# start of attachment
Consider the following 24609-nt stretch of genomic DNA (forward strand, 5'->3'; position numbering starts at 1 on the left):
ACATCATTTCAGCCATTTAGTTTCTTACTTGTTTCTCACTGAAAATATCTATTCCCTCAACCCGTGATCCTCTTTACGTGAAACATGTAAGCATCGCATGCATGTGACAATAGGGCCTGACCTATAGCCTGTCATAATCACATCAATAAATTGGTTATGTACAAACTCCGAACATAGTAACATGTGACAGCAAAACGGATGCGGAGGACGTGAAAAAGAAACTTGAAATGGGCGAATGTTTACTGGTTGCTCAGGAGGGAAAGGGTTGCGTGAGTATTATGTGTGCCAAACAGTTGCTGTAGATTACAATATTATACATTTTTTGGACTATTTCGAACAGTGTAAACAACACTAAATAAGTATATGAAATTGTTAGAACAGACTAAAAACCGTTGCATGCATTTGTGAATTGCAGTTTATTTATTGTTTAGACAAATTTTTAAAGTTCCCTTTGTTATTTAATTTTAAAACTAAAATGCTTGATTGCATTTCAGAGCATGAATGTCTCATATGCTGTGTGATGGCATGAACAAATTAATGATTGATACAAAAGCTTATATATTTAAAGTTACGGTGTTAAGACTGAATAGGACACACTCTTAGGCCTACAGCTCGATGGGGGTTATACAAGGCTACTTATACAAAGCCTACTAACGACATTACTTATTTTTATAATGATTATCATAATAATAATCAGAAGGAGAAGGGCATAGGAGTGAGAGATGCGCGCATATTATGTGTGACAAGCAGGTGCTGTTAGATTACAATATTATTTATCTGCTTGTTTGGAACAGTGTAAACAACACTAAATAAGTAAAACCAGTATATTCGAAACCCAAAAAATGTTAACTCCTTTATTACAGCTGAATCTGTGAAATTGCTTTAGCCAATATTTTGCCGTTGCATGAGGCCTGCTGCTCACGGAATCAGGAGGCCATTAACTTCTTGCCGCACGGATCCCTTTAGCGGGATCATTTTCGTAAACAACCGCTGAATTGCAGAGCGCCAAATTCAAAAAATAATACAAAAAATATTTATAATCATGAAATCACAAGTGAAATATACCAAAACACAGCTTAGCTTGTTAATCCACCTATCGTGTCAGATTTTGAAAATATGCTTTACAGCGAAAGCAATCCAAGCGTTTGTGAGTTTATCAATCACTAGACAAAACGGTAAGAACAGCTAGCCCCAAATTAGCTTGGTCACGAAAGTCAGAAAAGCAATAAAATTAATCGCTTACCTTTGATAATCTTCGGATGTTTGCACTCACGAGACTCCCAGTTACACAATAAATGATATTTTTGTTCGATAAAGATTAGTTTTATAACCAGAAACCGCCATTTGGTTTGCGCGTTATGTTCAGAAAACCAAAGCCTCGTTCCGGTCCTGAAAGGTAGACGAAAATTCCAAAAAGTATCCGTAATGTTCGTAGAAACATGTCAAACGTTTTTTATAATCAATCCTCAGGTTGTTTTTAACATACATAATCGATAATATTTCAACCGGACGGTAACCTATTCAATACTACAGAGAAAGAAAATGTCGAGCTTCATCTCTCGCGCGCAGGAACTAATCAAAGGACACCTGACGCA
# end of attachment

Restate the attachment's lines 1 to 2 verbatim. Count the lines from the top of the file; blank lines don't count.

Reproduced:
Consider the following 24609-nt stretch of genomic DNA (forward strand, 5'->3'; position numbering starts at 1 on the left):
ACATCATTTCAGCCATTTAGTTTCTTACTTGTTTCTCACTGAAAATATCTATTCCCTCAACCCGTGATCCTCTTTACGTGAAACATGTAAGCATCGCATGCATGTGACAATAGGGCCTGACCTATAGCCTGTCATAATCACATCAATAAATTGGTTATGTACAAACTCCGAACATAGTAACATGTGACAGCAAAACGGATGCGGAGGACGTGAAAAAGAAACTTGAAATGGGCGAATGTTTACTGGTTGCTCAGGAGGGAAAGGGTTGCGTGAGTATTATGTGTGCCAAACAGTTGCTGTAGATTACAATATTATACATTTTTTGGACTATTTCGAACAGTGTAAACAACACTAAATAAGTATATGAAATTGTTAGAACAGACTAAAAACCGTTGCATGCATTTGTGAATTGCAGTTTATTTATTGTTTAGACAAATTTTTAAAGTTCCCTTTGTTATTTAATTTTAAAACTAAAATGCTTGATTGCATTTCAGAGCATGAATGTCTCATATGCTGTGTGATGGCATGAACAAATTAATGATTGATACAAAAGCTTATATATTTAAAGTTACGGTGTTAAGACTGAATAGGACACACTCTTAGGCCTACAGCTCGATGGGGGTTATACAAGGCTACTTATACAAAGCCTACTAACGACATTACTTATTTTTATAATGATTATCATAATAATAATCAGAAGGAGAAGGGCATAGGAGTGAGAGATGCGCGCATATTATGTGTGACAAGCAGGTGCTGTTAGATTACAATATTATTTATCTGCTTGTTTGGAACAGTGTAAACAACACTAAATAAGTAAAACCAGTATATTCGAAACCCAAAAAATGTTAACTCCTTTATTACAGCTGAATCTGTGAAATTGCTTTAGCCAATATTTTGCCGTTGCATGAGGCCTGCTGCTCACGGAATCAGGAGGCCATTAACTTCTTGCCGCACGGATCCCTTTAGCGGGATCATTTTCGTAAACAACCGCTGAATTGCAGAGCGCCAAATTCAAAAAATAATACAAAAAATATTTATAATCATGAAATCACAAGTGAAATATACCAAAACACAGCTTAGCTTGTTAATCCACCTATCGTGTCAGATTTTGAAAATATGCTTTACAGCGAAAGCAATCCAAGCGTTTGTGAGTTTATCAATCACTAGACAAAACGGTAAGAACAGCTAGCCCCAAATTAGCTTGGTCACGAAAGTCAGAAAAGCAATAAAATTAATCGCTTACCTTTGATAATCTTCGGATGTTTGCACTCACGAGACTCCCAGTTACACAATAAATGATATTTTTGTTCGATAAAGATTAGTTTTATAACCAGAAACCGCCATTTGGTTTGCGCGTTATGTTCAGAAAACCAAAGCCTCGTTCCGGTCCTGAAAGGTAGACGAAAATTCCAAAAAGTATCCGTAATGTTCGTAGAAACATGTCAAACGTTTTTTATAATCAATCCTCAGGTTGTTTTTAACATACATAATCGATAATATTTCAACCGGACGGTAACCTATTCAATACTACAGAGAAAGAAAATGTCGAGCTTCATCTCTCGCGCGCAGGAACTAATCAAAGGACACCTGACGCA